God resurrected Jesus, and through Jesus, we all have the opportunity for a true life, something so wonderful and full of truth that it never ends.

Now if the Apostle Paul were alive today, he’d have a Twitter account.

The way St Paul would talk about Jesus on Twitter is the same way he wrote it out way back in his time when people spread news through letters written on scrolls.

Paul wrote, and today would tweet, that through Jesus, we have eternal life.

Paul would tweet, “Jesus died for everyone!”


“So that we might live no longer for ourselves, but for him who died and was raised FOR US!” 

Jesus, on the other hand,  wouldn’t have had a twitter account.  He didn’t even bother to write things down.

But actually Jesus’ mission would have fitted into a tweet.  He spoke his mission out loud, right up front at the beginning of Mark’s gospel– Mark 1:15—

“The kingdom of GOD has come near; repent and believe in the GOOD news.”  

Jesus’ mission was to make this mysterious, life-giving and wonderful thing he called the kingdom of GOD, the GOOD NEWS, come ALIVE in the world!

So Jesus didn’t even try to tell people the GOOD NEWS and to define the Kingdom of God in sound bites, or in little wordy tapas that would never fill them up. 

Instead, Jesus told stories and spoke in metaphors, just as the great prophets had done before him.

He feeds those of us who choose to listen to him with banquets of words. 

He wants us to understand and live into his message—

Because we, and the world around us, will either live or die, based on whether or not we get what he is saying. 

The verse in Mark that comes right before today’s gospel reading doesn’t make it into the lectionary, but I started with it, because it is a stark reminder that Jesus demands that we imagine the kingdom of God here and now and start living into what God is telling us, believing that the kingdom of God is not some far off dream, but a reality on this earth. 

Mark 4:25–“For to those who have, more will be given; and from those who have nothing, even what they have will be taken away.”

Life or death. 

Jesus wants us to understand his words about the Kingdom of God, because if we don’t, we’ll miss out on the Kingdom. 

We’ll miss out on life itself!

The first of the two life giving parables about the kingdom that Jesus tells in today’s gospel is about seeds being scattered and sprouting and growing.  A stalk sprouts, a head of grain forms, and then the grain ripens. 

And then it is harvested.

“Listen,” Jesus says.

“In my kingdom, I’m going to plant my word in you.  And this GOOD NEWS will grow in you, mysteriously, over time.  The GOOD NEWS will mature in you.  And you will be like a full grain of wheat.  And then, you’ll be harvested.”

If we are living in God’s kingdom, we are longing  for God to plant a seed of GOOD NEWS in us! 

And then we must wait on God, as God gives growth to that seed of GOOD NEWS that God has planted in us.

And then, when we’re ripe, because we’re like heads of grain, we get harvested.  The death and resurrection of Jesus is an example of this very harvest.  He had planted the seeds about the Kingdom of God, he died, and then through his resurrection, God gives all of us a way into eternal life!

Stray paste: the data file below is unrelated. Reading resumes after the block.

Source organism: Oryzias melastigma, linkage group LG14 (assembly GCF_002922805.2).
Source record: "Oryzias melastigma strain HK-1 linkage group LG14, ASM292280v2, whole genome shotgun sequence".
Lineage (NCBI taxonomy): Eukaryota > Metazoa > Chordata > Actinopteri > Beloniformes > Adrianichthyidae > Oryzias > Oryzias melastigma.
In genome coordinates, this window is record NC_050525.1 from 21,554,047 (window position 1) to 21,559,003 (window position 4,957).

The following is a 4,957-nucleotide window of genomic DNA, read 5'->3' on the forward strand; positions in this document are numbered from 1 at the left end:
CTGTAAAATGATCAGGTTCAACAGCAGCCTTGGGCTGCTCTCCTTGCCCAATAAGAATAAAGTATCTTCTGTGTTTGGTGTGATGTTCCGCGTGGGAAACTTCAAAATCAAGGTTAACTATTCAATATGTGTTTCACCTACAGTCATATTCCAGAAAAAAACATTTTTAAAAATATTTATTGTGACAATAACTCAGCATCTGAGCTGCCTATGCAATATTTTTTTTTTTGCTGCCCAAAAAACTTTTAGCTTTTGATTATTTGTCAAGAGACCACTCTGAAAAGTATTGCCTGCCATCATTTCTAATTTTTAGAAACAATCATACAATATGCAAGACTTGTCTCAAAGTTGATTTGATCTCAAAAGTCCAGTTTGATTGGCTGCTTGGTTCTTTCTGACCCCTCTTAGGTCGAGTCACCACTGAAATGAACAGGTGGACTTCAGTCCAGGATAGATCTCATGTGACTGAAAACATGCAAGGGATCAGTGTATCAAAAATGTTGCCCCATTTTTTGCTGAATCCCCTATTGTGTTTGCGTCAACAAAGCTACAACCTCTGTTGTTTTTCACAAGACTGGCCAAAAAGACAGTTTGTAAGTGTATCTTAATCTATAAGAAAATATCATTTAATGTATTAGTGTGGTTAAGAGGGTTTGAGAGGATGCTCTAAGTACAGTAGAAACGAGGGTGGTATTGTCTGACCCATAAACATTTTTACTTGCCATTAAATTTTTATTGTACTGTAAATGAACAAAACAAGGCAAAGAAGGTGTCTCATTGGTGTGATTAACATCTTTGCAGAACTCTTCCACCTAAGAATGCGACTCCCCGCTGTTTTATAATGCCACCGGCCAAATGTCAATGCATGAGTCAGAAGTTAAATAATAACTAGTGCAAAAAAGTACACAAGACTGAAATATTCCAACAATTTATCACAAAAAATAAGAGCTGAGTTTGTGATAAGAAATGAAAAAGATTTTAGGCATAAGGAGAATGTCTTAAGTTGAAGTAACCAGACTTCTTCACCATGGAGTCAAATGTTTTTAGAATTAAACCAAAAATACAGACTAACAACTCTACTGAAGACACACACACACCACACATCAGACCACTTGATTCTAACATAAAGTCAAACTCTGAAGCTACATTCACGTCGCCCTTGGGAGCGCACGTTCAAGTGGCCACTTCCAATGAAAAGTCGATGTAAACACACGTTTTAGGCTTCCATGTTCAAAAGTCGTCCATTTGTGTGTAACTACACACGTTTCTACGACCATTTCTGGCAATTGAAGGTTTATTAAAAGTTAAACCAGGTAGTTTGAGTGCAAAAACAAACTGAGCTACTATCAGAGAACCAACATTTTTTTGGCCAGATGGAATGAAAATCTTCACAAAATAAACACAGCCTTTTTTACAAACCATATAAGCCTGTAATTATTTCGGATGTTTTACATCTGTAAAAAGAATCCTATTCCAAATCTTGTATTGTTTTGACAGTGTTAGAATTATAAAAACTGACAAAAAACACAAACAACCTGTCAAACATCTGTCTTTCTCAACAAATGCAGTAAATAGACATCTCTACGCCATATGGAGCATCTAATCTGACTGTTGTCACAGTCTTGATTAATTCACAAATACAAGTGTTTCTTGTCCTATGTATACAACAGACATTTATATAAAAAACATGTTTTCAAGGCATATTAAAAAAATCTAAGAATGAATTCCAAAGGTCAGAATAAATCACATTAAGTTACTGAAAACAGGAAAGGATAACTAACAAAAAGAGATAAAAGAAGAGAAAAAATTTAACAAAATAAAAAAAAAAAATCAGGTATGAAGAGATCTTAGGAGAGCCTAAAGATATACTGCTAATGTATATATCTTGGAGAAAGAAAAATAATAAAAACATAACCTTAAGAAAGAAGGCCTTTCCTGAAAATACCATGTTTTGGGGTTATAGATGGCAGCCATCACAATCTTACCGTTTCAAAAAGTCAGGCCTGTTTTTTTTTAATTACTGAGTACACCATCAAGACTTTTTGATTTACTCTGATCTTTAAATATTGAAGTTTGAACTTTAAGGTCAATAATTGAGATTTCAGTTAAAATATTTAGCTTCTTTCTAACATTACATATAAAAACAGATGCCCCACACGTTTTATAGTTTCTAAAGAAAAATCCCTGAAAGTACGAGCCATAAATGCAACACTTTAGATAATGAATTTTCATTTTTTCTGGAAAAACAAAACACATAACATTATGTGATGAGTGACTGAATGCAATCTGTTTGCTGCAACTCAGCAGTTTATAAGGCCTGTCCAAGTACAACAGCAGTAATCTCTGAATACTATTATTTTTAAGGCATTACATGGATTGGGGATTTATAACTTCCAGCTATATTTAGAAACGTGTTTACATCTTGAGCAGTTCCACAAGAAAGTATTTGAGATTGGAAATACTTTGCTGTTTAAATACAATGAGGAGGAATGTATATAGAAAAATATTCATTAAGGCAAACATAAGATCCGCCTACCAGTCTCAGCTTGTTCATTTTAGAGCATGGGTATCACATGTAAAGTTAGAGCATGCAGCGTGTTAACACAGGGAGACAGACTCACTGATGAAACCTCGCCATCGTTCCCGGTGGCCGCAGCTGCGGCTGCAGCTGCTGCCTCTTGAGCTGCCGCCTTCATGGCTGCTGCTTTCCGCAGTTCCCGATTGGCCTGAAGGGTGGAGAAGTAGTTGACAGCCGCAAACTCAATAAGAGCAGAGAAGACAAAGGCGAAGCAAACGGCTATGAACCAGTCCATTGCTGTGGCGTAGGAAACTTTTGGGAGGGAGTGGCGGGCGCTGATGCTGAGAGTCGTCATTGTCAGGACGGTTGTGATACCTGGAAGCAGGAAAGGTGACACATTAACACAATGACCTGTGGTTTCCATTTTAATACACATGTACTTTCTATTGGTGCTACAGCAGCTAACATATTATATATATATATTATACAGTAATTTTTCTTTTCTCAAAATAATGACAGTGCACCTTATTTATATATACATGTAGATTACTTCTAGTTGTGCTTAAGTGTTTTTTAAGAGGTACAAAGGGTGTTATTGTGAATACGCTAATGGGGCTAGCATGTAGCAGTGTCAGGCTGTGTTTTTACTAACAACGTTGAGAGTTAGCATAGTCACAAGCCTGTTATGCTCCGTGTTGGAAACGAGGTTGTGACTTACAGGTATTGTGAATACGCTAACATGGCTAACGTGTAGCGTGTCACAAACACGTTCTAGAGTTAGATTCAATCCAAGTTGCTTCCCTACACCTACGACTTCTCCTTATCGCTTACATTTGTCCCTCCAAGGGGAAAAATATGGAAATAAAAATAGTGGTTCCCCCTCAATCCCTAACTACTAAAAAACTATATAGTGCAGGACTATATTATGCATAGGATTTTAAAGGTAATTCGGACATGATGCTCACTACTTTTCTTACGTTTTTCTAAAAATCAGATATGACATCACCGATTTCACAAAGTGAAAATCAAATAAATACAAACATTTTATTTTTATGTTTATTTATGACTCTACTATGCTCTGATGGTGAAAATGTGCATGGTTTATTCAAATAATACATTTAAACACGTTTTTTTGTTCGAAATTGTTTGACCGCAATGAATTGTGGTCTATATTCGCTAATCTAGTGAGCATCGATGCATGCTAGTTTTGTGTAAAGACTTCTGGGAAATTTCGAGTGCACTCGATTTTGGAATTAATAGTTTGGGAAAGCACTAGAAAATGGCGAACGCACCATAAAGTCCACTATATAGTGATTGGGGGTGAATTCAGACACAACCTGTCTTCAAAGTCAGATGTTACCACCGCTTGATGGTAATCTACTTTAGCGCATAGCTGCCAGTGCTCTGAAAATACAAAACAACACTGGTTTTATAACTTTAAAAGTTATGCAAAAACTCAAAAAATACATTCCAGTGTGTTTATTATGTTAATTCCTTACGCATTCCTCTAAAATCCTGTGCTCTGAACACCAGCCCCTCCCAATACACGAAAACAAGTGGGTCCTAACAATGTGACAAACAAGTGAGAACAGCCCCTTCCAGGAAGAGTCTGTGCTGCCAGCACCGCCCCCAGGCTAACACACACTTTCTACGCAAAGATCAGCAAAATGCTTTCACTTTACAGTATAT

If we ripen into heads of grain in God’s kingdom, we too will die to ourselves and get ground up into the rich deliciousness of the GOOD NEWS that God makes into a hearty banquet that nourishes life itself!  And just one head of grain won’t make enough flour to feed the world—this is a communal effort—all of us get to be ground up into GOOD NEWS!

The people around us are starving!  WE are starving!  We are trying to live our lives and make meaning from the words we greedily ingest from Tweets, emails, Facebook, CNN, NPR and Fox News. 

NO Wonder we are Starving!   We’re trying to live off junk food, and what we’re eating is leaving us still hungry and starving to death,    

because only words that can truly nourish us and feed us so that we can grow up into eternal life are the words of the GOOD NEWS!

In Bible times, bread was the staff of life.  People had bread to eat when they had nothing else, and when they had no bread, they literally had nothing!  No wonder Jesus called himself the bread of life. 

So yes, I want to be harvested, and ground up into flour, and added into the mix that makes enough flour to make the bread of the GOOD NEWS that can truly nourish this hungry world.  

When I become part of something bigger, of new life and bread for the world, when I can be part of the bread of the GOOD NEWS, then I’m glad to live no longer to myself, but for Jesus, who died and was resurrected, not just for us, but for the whole world.

The second parable in today’s reading answers the question of WHOSE we are; that is, who we are living for. 

The mustard seed, a tiny seed, grows into the greatest of all shrubs that puts forth large branches so that the birds of the air can make nests in its shade.

Jesus knew the teachings of the prophets inside and out, so I guarantee you that he knew that Ezekiel had written about this same sort of life giving tree—we heard this passage today.

Ezekiel describes God taking a sprig from a lofty top of a cedar and planting it on a high and lofty mountain so that the sprig can produce boughs and bear fruit and become a noble cedar—and under it, every kind of bird will live; in the shade of its branches will nest winged creatures of every kind.